Both the batsmen just looked to get set initially during the partnership. While Tamim did hit Mirwais Ashraf for three boundaries in the eighth over, Bangladesh just managed to score 39 runs in the first 10 overs.
Batting at three for the first time in the series, Sabbir looked extremely edgy initially. Immediately after arriving at the crease he tried hard to heave deliveries through the legside and in the process almost nicked a few to the keeper. However, once he timed one beautifully and smacked Dawlat Zadran over deep midwicket for a six in the eleventh over, he started to look a lot better.
He then pounced on Samiullah Shenwari’s leg-spin for 10 runs in the 15th over. Afghanistan’s ploy to use three leg-spinners, Rashid Khan, Rahmat Shah and Shenwari proved to backfire a bit as the Bangladeshi batsmen seemed to play at least Shenwari and Rahmat with ease.
While Tamim was not hitting as many boundaries as Sabbir, he quietly kept the momentum on with singles. He reached his half-century in the 19th over off 63 balls by just guiding Rahmat past point.
He unleashed himself after the 26th over. He began by stepping out of the crease and hitting it over the bowler’s head for a four. He then dispatched two half trackers from Rashid Khan, who otherwise had a fabulous game, for boundaries and suddenly Tamim seemed more likely to reach the century.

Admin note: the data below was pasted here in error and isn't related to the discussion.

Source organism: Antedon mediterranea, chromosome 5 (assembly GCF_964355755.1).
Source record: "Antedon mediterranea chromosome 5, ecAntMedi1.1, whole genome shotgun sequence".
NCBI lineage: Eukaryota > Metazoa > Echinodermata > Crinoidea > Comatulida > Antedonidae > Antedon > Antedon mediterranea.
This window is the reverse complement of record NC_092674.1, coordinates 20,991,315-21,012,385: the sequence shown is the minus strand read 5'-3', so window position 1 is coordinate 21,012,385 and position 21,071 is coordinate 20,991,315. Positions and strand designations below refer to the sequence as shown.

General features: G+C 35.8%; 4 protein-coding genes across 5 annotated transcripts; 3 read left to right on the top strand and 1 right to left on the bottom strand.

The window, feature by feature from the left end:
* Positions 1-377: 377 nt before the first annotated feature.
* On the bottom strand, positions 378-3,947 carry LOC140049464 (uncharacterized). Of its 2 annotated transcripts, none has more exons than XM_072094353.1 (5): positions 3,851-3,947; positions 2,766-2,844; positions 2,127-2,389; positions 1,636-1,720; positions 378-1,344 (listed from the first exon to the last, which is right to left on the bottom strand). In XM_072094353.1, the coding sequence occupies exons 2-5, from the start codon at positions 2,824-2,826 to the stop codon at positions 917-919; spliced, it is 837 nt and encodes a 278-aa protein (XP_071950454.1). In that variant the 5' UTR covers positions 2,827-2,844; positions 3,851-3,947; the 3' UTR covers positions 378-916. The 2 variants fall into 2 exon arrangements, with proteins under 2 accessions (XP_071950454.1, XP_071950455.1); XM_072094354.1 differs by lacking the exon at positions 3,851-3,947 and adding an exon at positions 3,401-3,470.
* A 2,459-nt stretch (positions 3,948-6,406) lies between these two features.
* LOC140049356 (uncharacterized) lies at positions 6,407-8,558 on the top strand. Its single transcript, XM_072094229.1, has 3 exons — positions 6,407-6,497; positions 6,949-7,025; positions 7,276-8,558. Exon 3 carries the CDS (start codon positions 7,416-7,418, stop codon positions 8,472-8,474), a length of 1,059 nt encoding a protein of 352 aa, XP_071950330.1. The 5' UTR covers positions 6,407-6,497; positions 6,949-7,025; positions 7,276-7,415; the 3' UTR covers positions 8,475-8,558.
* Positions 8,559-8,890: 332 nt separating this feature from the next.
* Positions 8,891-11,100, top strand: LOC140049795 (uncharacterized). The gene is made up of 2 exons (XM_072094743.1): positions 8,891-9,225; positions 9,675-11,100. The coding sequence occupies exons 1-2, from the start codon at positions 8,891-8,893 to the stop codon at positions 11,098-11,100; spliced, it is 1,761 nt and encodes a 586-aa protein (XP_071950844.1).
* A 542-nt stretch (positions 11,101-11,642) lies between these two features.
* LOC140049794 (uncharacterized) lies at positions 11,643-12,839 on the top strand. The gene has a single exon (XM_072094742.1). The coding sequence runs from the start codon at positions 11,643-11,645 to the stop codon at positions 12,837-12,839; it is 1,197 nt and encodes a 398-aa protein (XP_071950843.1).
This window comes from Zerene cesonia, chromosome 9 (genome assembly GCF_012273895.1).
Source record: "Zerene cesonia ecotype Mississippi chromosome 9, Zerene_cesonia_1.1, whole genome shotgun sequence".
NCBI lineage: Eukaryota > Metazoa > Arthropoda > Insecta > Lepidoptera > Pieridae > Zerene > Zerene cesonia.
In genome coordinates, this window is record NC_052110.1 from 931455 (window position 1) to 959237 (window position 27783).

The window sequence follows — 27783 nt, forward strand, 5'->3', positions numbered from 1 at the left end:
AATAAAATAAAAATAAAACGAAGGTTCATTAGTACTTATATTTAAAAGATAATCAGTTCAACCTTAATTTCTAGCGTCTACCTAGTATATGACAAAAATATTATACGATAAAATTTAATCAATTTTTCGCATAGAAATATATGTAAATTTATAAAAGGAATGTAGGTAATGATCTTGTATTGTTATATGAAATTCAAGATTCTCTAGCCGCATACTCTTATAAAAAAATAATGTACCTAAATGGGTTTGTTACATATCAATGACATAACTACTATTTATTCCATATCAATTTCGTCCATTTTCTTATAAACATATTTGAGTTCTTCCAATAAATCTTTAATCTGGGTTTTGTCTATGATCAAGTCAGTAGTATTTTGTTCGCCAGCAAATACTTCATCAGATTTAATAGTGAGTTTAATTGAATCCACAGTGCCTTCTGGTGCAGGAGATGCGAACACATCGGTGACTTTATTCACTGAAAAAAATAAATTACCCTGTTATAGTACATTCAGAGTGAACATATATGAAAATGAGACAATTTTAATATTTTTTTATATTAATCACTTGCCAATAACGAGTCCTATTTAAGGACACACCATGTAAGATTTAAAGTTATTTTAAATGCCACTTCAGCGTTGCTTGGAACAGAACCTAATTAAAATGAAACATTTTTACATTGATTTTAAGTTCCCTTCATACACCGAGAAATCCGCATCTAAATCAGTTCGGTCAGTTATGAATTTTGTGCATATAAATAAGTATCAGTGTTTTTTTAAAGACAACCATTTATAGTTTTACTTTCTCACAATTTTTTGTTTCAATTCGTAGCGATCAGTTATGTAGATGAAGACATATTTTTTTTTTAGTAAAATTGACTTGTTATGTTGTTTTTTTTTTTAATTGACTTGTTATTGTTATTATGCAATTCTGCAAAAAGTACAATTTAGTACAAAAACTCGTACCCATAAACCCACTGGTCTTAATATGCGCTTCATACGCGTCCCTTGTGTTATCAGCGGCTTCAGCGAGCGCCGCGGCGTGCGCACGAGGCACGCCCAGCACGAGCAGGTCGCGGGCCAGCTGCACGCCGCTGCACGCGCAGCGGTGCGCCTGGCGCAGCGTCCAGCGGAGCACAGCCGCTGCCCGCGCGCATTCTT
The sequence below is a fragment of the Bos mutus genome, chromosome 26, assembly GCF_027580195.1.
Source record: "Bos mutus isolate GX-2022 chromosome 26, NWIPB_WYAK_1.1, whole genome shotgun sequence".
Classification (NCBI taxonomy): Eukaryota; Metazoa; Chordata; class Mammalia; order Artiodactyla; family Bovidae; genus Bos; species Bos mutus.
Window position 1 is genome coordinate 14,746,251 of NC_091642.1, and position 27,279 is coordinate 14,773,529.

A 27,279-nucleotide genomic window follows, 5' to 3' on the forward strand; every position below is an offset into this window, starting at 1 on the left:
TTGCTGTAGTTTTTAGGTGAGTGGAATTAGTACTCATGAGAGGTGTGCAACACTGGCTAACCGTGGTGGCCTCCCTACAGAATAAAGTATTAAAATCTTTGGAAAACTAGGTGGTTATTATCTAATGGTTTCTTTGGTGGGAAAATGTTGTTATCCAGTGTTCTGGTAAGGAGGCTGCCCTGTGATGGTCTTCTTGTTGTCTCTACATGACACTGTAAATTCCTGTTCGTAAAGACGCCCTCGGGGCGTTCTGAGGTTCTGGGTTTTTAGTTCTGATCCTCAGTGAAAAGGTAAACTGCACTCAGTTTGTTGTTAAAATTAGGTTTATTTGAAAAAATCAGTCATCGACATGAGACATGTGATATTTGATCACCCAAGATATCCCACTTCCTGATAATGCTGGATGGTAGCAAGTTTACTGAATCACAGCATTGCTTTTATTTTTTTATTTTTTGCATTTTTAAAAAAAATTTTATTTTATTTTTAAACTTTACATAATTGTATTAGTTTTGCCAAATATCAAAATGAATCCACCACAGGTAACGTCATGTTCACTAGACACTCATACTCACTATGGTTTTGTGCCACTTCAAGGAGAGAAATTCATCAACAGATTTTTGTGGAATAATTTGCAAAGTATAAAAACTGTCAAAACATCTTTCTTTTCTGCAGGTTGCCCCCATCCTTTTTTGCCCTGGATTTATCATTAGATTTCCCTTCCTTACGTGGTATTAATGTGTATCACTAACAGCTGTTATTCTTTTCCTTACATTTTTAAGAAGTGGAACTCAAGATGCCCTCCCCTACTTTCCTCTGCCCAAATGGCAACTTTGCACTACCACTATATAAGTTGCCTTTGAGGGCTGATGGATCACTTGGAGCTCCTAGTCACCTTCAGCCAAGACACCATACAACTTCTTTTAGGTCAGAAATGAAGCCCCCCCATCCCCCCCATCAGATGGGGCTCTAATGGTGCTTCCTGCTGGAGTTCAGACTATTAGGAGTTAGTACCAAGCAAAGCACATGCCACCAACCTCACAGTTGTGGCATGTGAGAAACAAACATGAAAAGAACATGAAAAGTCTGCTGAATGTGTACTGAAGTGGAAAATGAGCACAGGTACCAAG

He was panting, but he still managed to find the middle of the bat. He eventually reached his century in the 37th over, when he tucked Dawlat Zadran down the leg-side and took a single, which he celebrated in style.
He was on fire after that and Rahmat Shah got the beating.
The first three balls of the 38th over were smacked for four, six, six. The two sixes in particular were beautiful to watch. He came down the track and heaved the first one over mid-wicket. In the very next ball, he charged out of the crease again, but this time delicately placed the ball over extra cover for a six.
He eventually got out in the 39th over, caught in the deep while attempting another boundary.
After Tamim’s wicket however, Bangladesh suffered a mini-collapse and their run-rate dropped. At the 40-over mark they were poised at 215 for three. In the next five overs, they managed to score just 24 runs and lost three wickets. Shakib was caught behind, while Mushfiqur and Mosaddek Hossain were outdone by two beautiful deliveries from Rashid Khan in the 44th over. Rashid was once again the key performer for the visitors, finishing with figures of two for 40.
Mahmudullah Riyad’s 32 off 22 towards the end and helped Bangladesh cross the 270-mark.
The Afghans, who seemed under pressure, could have restricted the hosts further had they held on to their catches and not given away so many extra runs on the field. Bangladesh actually received two boundaries courtesy of overthrows.
Stanikzai’s captaincy too seemed quite defensive with the Afghan skipper preferring to spread the field on a number of occasions during the crucial century stand between Tamim and Sabbir.